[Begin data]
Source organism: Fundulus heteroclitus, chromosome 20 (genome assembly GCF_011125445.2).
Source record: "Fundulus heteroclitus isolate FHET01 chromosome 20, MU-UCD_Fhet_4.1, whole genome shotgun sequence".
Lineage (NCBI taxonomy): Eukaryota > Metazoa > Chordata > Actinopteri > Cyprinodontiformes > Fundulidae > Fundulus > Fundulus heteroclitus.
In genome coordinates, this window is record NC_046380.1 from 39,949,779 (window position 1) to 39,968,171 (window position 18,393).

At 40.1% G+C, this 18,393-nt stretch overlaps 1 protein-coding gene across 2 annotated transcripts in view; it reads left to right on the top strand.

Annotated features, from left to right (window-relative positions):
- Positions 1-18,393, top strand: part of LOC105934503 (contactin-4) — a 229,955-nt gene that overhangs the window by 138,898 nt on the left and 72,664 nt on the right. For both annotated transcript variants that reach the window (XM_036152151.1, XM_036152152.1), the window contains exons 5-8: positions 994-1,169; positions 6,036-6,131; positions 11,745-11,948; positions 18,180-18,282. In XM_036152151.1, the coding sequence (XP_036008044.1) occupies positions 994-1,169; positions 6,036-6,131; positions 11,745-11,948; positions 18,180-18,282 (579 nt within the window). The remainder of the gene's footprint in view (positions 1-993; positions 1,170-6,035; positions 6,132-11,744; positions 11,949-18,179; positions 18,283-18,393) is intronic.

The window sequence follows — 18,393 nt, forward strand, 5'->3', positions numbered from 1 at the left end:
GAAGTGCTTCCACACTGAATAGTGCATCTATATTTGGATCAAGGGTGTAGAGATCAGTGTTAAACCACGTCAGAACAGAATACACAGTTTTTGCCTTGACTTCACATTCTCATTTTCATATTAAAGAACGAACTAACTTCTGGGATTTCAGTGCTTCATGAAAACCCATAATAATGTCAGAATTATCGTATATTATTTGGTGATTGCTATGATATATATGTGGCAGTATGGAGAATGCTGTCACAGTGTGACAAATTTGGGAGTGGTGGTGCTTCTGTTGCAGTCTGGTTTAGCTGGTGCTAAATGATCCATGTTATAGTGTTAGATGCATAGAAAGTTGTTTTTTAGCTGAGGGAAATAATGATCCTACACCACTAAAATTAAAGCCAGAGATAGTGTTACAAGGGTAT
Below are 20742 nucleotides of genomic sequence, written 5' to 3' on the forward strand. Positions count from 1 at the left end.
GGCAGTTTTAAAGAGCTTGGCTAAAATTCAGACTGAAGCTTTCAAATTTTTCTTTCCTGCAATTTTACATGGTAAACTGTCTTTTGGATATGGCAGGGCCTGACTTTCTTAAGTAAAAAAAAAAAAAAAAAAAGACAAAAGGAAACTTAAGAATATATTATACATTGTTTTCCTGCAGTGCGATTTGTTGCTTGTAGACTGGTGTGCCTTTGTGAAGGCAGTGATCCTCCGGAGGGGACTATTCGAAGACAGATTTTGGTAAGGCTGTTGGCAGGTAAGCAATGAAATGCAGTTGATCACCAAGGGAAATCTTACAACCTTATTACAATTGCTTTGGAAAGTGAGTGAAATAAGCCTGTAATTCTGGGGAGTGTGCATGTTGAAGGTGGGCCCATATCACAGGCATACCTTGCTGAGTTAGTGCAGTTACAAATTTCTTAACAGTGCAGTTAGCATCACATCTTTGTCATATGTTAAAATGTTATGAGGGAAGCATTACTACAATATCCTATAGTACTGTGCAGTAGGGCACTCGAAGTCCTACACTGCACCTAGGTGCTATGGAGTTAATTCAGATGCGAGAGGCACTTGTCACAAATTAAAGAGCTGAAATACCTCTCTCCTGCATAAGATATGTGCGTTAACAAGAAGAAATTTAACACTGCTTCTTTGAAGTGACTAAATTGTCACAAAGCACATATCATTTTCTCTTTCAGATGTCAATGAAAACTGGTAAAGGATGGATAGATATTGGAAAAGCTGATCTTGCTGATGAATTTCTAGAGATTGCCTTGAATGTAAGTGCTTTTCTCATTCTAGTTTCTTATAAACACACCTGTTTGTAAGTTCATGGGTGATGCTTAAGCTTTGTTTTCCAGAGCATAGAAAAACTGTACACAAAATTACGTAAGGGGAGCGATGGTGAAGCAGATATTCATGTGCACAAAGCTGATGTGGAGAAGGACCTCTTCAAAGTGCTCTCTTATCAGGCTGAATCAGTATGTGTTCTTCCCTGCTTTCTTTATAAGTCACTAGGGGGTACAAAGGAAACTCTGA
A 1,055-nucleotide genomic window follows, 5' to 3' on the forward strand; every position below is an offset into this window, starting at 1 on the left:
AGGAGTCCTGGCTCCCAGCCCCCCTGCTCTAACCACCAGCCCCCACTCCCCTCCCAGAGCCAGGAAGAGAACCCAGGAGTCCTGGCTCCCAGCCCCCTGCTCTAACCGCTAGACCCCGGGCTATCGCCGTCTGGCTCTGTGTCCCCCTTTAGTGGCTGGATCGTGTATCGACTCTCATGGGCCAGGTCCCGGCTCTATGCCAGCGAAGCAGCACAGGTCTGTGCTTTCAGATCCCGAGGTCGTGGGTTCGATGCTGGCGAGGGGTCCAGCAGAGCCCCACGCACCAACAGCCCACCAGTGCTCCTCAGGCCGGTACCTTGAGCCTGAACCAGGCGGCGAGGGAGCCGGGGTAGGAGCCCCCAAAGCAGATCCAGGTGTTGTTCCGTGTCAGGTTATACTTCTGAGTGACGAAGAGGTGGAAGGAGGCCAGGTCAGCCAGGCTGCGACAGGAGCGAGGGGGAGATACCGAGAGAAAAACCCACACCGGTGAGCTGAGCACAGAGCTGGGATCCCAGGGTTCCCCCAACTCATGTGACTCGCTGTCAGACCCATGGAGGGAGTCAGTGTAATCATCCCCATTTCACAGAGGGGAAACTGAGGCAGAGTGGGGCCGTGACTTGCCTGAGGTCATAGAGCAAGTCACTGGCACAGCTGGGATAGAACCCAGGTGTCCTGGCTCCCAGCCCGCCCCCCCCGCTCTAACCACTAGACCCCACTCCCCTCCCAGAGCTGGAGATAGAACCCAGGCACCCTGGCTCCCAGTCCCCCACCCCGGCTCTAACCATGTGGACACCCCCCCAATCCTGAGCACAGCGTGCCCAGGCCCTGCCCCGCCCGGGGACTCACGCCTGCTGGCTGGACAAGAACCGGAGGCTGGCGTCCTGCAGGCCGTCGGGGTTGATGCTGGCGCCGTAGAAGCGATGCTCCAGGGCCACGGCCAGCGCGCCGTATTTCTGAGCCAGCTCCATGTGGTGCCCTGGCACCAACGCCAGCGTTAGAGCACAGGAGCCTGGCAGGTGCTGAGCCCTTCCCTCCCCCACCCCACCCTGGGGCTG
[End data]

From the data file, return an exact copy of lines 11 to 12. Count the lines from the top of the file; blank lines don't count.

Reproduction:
GGCAGTTTTAAAGAGCTTGGCTAAAATTCAGACTGAAGCTTTCAAATTTTTCTTTCCTGCAATTTTACATGGTAAACTGTCTTTTGGATATGGCAGGGCCTGACTTTCTTAAGTAAAAAAAAAAAAAAAAAAAGACAAAAGGAAACTTAAGAATATATTATACATTGTTTTCCTGCAGTGCGATTTGTTGCTTGTAGACTGGTGTGCCTTTGTGAAGGCAGTGATCCTCCGGAGGGGACTATTCGAAGACAGATTTTGGTAAGGCTGTTGGCAGGTAAGCAATGAAATGCAGTTGATCACCAAGGGAAATCTTACAACCTTATTACAATTGCTTTGGAAAGTGAGTGAAATAAGCCTGTAATTCTGGGGAGTGTGCATGTTGAAGGTGGGCCCATATCACAGGCATACCTTGCTGAGTTAGTGCAGTTACAAATTTCTTAACAGTGCAGTTAGCATCACATCTTTGTCATATGTTAAAATGTTATGAGGGAAGCATTACTACAATATCCTATAGTACTGTGCAGTAGGGCACTCGAAGTCCTACACTGCACCTAGGTGCTATGGAGTTAATTCAGATGCGAGAGGCACTTGTCACAAATTAAAGAGCTGAAATACCTCTCTCCTGCATAAGATATGTGCGTTAACAAGAAGAAATTTAACACTGCTTCTTTGAAGTGACTAAATTGTCACAAAGCACATATCATTTTCTCTTTCAGATGTCAATGAAAACTGGTAAAGGATGGATAGATATTGGAAAAGCTGATCTTGCTGATGAATTTCTAGAGATTGCCTTGAATGTAAGTGCTTTTCTCATTCTAGTTTCTTATAAACACACCTGTTTGTAAGTTCATGGGTGATGCTTAAGCTTTGTTTTCCAGAGCATAGAAAAACTGTACACAAAATTACGTAAGGGGAGCGATGGTGAAGCAGATATTCATGTGCACAAAGCTGATGTGGAGAAGGACCTCTTCAAAGTGCTCTCTTATCAGGCTGAATCAGTATGTGTTCTTCCCTGCTTTCTTTATAAGTCACTAGGGGGTACAAAGGAAACTCTGA
A 1,055-nucleotide genomic window follows, 5' to 3' on the forward strand; every position below is an offset into this window, starting at 1 on the left: